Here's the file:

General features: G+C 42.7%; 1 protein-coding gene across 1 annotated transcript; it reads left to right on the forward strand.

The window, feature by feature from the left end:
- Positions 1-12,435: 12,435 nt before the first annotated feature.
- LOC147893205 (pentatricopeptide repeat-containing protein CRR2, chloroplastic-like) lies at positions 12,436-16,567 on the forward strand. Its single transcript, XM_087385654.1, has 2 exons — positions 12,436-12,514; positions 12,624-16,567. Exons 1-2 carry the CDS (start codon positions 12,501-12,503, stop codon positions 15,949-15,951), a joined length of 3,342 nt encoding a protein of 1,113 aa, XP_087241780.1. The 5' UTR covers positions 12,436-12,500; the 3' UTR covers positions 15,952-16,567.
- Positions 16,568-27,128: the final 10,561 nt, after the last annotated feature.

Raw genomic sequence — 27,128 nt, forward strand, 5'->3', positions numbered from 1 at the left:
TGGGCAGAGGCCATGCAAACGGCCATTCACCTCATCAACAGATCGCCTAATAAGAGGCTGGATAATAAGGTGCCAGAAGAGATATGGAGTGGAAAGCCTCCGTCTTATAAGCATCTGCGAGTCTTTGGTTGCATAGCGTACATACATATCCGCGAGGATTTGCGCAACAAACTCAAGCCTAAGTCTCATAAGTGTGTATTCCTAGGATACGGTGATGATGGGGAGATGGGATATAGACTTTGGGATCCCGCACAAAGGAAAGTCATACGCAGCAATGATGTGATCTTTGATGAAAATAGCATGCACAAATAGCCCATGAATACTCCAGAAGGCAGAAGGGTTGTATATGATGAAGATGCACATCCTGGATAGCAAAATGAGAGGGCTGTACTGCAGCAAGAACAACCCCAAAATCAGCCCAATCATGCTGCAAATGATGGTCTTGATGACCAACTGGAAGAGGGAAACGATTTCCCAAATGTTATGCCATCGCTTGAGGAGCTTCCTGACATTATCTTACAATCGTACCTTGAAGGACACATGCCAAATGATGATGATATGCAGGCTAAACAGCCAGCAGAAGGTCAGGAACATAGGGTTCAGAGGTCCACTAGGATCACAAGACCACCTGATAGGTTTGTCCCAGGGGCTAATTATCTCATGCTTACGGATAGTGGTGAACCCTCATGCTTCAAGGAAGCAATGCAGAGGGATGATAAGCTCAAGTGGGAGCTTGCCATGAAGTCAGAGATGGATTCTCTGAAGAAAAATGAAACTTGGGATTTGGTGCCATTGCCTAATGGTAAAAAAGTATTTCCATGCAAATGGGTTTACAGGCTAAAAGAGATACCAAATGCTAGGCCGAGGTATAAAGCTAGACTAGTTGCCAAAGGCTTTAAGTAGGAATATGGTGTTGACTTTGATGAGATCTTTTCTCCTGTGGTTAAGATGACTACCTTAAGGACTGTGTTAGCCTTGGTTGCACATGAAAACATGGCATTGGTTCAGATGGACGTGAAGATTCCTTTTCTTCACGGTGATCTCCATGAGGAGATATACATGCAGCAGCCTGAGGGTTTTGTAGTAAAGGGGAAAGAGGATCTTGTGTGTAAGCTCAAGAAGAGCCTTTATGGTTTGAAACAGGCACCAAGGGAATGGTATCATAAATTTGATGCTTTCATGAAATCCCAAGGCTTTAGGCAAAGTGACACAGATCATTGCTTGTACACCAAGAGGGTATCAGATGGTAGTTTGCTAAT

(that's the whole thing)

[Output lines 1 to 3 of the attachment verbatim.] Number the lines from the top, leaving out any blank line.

General features: G+C 42.7%; 1 protein-coding gene across 1 annotated transcript; it reads left to right on the forward strand.

The window, feature by feature from the left end:
- Positions 1-12,435: 12,435 nt before the first annotated feature.